Pauline Pearce, who rocketed to fame as the ‘Hackney Heroine’ during last summer’s riots, is to join the advisory group for a Hackney free school.
As EastLondonLines reported in November the free school’s steering committee was initially established by a Cambridge educated corporate finance advisor, a commercial and financial lawyer and a violinist.
Pearce has been inundated with requests from charities and organisations since she rocketed into the public eye last summer, after being filmed bravely telling rioters that she was “ashamed to be a Hackney person”.
Pearce says she is sincerely committed the new secondary school, and to improving Hackney, the borough she “cares about so much”. She said she was “chuffed to bits” to be asked to have a role in its development.
“At last someone wants to use me for something, to get my hands dirty and get involved.
“They wanted me to get more ethnic minorities involved, and explain what the benefits are. So I thought, yeah I’ll go with it, have a go, and see if I can make a difference.
“If there’s something I’m not happy with then I’ll let them know” she says. “Not in a rude way, but if it doesn’t go the way I think it’s going then I’m withdrawing – it’s as simple as that.”
Andreas Weseman, a corporate finance advisor and a resident of Dalston, is leading the application for the new school, named the Hackney New School. He describes his vision for the institution: “All the schools in Hackney have high levels of oversubscription. We want to create an outstanding school in a deprived area.”
The application for the school will be assessed by the Department of Education by the end of February. If approved it could be open by September 2013, starting out with a Year 7 group of 100 children. They say they are aiming to have 45 to 50 per cent of their students eligible for free school meals.
A 2009 statistic shows 40 per cent of secondary school pupils in the borough were eligible for free school meals.
However there has been criticism. Labour MP Meg Hilliers has already voiced concern. Mark Lushington, from the National Union of Teachers told local blog Loving Dalston: “It looks like a private school at the taxpayers’ expense. It is a free school for the Hackney middle class. It’s Hogwarts by any other means, a Michael Gove wet dream.”
Wesemann is undeterred by these comments: “I would love to talk to the NUT, a medieval organisation, and find out why they think what they think about free schools.
“I don’t care if white middle classes are against it, they can go to their own schools. If some post-modernist socialist is against it, I don’t care.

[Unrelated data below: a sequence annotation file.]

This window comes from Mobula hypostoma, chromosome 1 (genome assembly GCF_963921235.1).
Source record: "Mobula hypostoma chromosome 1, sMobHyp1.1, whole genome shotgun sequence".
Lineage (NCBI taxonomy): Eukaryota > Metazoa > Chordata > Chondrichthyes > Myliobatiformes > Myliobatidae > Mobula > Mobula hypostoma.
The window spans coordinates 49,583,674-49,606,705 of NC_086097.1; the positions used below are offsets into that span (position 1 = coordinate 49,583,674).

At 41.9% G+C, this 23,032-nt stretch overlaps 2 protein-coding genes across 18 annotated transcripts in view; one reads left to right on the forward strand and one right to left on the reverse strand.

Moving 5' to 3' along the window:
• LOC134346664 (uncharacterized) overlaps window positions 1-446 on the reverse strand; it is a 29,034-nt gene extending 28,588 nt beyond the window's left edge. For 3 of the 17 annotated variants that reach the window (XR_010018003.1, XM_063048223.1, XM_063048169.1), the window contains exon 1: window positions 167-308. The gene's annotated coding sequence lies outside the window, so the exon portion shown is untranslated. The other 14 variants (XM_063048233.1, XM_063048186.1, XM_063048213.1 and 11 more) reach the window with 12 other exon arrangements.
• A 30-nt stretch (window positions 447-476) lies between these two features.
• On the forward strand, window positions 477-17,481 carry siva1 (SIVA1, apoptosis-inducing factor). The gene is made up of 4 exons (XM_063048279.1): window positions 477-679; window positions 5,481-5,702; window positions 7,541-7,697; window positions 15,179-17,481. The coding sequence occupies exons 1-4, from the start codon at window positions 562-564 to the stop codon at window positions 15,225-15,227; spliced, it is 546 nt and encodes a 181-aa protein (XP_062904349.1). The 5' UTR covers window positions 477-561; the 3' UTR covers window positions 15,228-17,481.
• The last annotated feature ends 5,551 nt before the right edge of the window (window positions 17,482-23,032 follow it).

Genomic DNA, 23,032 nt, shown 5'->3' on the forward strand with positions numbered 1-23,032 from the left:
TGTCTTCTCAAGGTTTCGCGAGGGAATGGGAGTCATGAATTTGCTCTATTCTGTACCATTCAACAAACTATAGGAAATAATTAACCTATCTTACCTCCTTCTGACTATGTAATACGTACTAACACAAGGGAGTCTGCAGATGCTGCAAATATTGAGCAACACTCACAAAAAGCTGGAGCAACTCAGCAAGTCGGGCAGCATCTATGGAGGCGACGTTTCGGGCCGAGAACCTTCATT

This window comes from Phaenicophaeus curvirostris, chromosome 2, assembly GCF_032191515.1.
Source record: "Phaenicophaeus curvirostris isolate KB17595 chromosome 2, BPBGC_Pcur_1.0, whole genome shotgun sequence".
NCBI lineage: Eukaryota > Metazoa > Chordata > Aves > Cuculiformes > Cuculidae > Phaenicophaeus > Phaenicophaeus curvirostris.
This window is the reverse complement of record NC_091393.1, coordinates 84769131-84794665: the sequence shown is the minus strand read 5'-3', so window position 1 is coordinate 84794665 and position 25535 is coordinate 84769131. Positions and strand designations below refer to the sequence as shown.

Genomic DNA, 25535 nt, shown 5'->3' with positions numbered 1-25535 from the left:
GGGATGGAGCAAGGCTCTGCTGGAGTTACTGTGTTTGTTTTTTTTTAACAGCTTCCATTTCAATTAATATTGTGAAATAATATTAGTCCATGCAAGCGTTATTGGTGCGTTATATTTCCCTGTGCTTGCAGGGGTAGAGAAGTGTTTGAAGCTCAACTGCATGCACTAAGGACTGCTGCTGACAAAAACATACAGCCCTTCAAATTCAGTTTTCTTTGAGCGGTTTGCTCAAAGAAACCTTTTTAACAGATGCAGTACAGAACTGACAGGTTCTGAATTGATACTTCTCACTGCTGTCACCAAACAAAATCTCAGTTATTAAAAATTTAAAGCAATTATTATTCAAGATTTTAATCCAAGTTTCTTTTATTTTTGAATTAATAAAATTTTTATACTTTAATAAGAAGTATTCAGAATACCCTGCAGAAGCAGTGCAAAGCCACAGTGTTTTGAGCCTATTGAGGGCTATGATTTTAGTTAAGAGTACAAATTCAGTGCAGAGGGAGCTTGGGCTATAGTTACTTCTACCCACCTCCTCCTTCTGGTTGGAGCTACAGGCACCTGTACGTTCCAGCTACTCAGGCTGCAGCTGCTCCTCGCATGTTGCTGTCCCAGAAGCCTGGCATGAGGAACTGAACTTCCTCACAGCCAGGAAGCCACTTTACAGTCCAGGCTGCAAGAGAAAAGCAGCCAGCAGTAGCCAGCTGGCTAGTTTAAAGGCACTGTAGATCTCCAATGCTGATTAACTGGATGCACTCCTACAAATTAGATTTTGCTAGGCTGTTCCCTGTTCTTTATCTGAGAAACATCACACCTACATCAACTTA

“We’ve been working very hard to have a composition in our group that reflects the pupil population demographic. We’re trying to reach the bottom 10 per cent. They don’t read the Times, or have access to computers We need to use whatever mechanisms are necessary.”
It hasn’t gone unnoticed in the past that certain free schools have been media savvy. Toby Young, a journalist, was quick off the mark – he understood that to be the first free school to sign up after Michael Gove’s new legislation would be a press coup like no other. In an interview with the Guardian in April 2011 he admitted his ‘celebrity’ status helped in “attracting teachers and applicants”.
Then in October Helen Mirren gave her “full support” to Wapping High School, also in east London.
Pearce realises that Hackney New School will be using her to drum up publicity. She told EastLondonLines: “I’m not naïve, a lot of people probably think I’m a bit dumb and a bit silly but I’m not. Quite a few people have asked me to join certain things they’re doing and of course it’s riding off the profile I have.
“But if it’s for something good then that’s what I’m here for and that’s what I care about. I truly hope they’re doing it for the right reasons and I truly hope I find a role in the school that I’m comfortable with.”
Young’s West London Free School received a lot of criticism for having compulsory Latin lessons up to the age of 14 – a decision which led many to describe his school as “elitist”.
Hackney New School has a similar curriculum. The school’s website states Latin and Greek will be taught to all pupils, although Wesemann says they think may leave out Greek.
Asked whether he thought these subjects were pandering to a private school demographic, he defended the decision.
“There are many things that are done in private schools which are very good. If you look at education outcomes of private schools – they are generally outstanding. Performance of state sector is average.”
Pearce, however, is of a different view. She was taught Latin at Hitchin Girls grammar school in Hertfordshire which she attended as girl, but says she “didn’t do very well”.
“I think it should be an optional thing. Personally, I think Latin maybe not. I wish I learnt more languages as a child, but I’m not so sure about Latin!”
But apart from cutting Latin lessons, what else does Pearce want the school to focus on?
“It’s always the brightest brick in the block that gets pushed so much more, but the child sitting at the back that might not be quite so bright, those are the ones that I’m concerned about”
“People will have their opinions on what they feel is right or wrong, but I feel that the school wants to integrate, as opposed to the other way round – otherwise they’ve got the wrong person on board!”